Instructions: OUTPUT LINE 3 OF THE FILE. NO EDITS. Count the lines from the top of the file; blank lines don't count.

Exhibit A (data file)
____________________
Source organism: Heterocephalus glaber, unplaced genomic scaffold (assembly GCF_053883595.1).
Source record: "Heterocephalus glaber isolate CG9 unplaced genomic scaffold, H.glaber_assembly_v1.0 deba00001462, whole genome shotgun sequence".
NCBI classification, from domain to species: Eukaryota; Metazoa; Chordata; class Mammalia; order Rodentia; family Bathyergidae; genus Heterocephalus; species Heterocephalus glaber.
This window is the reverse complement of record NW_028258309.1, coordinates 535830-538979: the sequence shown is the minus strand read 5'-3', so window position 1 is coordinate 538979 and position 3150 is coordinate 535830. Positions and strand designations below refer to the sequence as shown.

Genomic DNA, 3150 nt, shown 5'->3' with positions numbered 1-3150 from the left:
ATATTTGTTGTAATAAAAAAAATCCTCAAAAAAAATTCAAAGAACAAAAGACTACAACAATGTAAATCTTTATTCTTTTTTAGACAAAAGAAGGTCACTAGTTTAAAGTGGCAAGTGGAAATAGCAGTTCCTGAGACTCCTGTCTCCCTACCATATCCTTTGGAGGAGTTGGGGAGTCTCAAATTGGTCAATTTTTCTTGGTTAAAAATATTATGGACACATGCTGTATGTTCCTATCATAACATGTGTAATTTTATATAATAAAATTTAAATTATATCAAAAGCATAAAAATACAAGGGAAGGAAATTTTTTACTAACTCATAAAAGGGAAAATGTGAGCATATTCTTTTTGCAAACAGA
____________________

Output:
NCBI classification, from domain to species: Eukaryota; Metazoa; Chordata; class Mammalia; order Rodentia; family Bathyergidae; genus Heterocephalus; species Heterocephalus glaber.